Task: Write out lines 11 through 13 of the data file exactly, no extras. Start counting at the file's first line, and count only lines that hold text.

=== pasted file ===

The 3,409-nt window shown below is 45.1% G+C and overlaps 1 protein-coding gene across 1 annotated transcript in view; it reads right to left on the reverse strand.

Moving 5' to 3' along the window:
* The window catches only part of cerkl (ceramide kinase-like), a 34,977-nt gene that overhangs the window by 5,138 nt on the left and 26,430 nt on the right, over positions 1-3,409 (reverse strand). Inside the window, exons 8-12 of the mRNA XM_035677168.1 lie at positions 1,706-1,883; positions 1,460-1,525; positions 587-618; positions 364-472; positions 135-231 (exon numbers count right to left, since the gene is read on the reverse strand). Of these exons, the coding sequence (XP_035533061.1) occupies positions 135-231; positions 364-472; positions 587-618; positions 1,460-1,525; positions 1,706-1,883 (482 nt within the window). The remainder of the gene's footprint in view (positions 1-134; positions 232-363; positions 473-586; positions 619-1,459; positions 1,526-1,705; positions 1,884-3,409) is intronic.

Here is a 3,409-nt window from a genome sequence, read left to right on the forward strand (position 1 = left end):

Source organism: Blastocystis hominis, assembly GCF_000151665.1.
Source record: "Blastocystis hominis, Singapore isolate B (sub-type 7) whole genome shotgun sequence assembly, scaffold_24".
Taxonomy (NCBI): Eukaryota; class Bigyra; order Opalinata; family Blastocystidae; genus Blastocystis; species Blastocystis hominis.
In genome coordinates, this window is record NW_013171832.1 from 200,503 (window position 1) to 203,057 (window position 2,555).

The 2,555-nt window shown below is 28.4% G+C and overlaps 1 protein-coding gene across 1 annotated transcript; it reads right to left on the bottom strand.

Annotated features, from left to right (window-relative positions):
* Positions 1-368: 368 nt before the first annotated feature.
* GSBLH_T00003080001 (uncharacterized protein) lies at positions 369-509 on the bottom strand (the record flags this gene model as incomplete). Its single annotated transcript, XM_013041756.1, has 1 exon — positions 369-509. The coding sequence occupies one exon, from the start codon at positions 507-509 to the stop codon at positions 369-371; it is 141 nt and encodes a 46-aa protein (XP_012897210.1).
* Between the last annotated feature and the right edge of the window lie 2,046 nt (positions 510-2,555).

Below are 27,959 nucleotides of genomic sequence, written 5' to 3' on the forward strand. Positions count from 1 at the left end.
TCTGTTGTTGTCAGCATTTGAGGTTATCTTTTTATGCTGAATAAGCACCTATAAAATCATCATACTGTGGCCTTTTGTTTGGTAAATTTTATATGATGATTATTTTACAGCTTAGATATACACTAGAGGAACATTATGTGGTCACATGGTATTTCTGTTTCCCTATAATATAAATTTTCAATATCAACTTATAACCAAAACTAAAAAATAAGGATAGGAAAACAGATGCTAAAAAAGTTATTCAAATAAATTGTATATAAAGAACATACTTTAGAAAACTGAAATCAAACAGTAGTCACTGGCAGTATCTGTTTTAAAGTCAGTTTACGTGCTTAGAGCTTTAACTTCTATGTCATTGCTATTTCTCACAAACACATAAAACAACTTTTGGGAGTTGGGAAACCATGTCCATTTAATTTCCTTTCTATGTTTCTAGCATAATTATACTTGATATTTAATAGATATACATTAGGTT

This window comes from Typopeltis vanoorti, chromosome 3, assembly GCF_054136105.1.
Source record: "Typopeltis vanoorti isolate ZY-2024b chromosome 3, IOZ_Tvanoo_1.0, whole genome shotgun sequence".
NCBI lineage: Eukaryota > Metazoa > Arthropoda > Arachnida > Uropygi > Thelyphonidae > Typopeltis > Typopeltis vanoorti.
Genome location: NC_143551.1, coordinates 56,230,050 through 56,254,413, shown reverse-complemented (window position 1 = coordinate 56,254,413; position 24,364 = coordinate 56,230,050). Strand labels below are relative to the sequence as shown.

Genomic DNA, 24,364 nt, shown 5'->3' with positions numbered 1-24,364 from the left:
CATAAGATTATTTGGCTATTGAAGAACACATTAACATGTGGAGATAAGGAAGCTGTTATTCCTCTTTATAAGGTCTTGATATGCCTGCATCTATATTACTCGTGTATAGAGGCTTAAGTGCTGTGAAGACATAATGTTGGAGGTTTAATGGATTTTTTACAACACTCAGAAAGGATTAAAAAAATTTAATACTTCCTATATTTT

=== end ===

* Positions 1-368: 368 nt before the first annotated feature.
* GSBLH_T00003080001 (uncharacterized protein) lies at positions 369-509 on the bottom strand (the record flags this gene model as incomplete). Its single annotated transcript, XM_013041756.1, has 1 exon — positions 369-509. The coding sequence occupies one exon, from the start codon at positions 507-509 to the stop codon at positions 369-371; it is 141 nt and encodes a 46-aa protein (XP_012897210.1).
* Between the last annotated feature and the right edge of the window lie 2,046 nt (positions 510-2,555).